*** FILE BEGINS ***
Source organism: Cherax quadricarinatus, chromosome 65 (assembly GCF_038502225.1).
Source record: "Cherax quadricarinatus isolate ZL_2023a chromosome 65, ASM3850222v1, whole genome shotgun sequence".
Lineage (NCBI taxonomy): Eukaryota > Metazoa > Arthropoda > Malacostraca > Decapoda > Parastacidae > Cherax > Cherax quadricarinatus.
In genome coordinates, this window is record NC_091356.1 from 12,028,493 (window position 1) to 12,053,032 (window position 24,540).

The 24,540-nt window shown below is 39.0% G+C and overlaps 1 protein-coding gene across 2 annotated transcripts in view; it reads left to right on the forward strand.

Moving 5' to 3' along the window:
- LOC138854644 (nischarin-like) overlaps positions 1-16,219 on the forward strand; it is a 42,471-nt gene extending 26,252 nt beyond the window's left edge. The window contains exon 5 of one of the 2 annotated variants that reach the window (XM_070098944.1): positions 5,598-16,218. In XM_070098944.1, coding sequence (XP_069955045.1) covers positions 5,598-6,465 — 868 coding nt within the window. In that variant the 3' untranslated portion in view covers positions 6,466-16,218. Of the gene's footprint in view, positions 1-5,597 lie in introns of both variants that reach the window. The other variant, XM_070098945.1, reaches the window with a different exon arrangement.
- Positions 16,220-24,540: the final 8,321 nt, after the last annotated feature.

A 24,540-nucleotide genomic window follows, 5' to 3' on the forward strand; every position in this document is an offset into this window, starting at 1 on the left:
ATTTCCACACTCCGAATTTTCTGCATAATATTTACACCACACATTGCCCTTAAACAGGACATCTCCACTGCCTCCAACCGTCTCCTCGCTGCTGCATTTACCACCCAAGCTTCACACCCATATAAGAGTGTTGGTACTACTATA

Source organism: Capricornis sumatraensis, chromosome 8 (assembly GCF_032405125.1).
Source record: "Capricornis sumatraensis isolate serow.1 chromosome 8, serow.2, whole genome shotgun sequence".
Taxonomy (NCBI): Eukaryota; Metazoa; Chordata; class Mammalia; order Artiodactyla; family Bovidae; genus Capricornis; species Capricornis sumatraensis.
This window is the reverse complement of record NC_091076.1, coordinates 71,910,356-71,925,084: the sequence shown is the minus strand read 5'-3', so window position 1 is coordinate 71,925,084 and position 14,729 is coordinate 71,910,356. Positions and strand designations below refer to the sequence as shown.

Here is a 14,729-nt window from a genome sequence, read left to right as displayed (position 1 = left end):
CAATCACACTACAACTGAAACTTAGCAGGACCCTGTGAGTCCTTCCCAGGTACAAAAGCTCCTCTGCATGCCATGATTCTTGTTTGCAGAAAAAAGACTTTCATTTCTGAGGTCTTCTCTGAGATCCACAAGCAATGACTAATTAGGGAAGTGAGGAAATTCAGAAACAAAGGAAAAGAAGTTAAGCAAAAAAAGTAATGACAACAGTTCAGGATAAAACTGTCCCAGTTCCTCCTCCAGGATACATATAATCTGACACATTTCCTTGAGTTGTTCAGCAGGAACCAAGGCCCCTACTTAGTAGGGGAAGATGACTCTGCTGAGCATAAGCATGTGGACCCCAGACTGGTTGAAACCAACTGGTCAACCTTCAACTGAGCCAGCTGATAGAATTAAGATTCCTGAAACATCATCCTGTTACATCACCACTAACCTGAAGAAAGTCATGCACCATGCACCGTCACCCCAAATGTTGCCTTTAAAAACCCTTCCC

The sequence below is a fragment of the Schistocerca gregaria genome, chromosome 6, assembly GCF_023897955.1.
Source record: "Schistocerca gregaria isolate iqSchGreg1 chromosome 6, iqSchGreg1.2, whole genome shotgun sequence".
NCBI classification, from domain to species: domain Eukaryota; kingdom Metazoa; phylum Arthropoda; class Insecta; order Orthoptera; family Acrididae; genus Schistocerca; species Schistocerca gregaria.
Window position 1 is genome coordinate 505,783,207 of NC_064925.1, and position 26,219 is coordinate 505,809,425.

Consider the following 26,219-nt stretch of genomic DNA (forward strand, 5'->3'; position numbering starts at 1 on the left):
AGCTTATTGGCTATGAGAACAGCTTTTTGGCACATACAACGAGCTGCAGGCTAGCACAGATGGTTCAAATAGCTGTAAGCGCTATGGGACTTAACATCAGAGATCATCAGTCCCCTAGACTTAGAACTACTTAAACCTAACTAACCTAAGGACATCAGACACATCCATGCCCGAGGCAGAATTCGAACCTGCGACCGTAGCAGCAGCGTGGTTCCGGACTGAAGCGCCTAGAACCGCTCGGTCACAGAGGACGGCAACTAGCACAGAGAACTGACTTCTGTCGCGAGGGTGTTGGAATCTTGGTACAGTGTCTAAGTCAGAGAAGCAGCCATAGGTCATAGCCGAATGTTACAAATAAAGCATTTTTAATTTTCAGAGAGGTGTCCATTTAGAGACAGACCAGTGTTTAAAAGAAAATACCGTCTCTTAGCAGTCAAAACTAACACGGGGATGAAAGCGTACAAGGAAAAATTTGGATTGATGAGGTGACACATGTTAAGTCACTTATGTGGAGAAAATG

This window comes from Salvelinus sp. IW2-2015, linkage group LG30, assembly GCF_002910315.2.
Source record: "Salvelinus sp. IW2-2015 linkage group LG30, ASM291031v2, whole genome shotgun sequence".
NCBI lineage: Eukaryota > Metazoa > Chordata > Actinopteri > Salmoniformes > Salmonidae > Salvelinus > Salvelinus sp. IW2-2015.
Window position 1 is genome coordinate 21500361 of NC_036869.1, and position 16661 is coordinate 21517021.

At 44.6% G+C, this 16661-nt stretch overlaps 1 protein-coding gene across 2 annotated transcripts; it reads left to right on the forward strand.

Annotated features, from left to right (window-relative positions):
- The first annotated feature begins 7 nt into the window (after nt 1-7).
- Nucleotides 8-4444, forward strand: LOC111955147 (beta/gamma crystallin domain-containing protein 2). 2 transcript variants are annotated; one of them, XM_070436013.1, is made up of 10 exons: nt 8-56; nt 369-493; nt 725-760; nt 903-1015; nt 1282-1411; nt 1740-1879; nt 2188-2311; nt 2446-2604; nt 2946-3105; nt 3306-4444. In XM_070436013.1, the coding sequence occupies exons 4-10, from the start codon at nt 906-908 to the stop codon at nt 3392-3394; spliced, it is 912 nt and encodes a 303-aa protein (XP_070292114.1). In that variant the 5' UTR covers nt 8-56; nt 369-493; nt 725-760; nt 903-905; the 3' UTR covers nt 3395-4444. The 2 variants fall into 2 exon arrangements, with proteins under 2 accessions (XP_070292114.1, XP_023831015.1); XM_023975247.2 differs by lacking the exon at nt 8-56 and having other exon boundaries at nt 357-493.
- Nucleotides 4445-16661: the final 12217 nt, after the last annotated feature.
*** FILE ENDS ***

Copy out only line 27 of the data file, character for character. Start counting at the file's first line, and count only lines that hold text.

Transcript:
At 44.6% G+C, this 16661-nt stretch overlaps 1 protein-coding gene across 2 annotated transcripts; it reads left to right on the forward strand.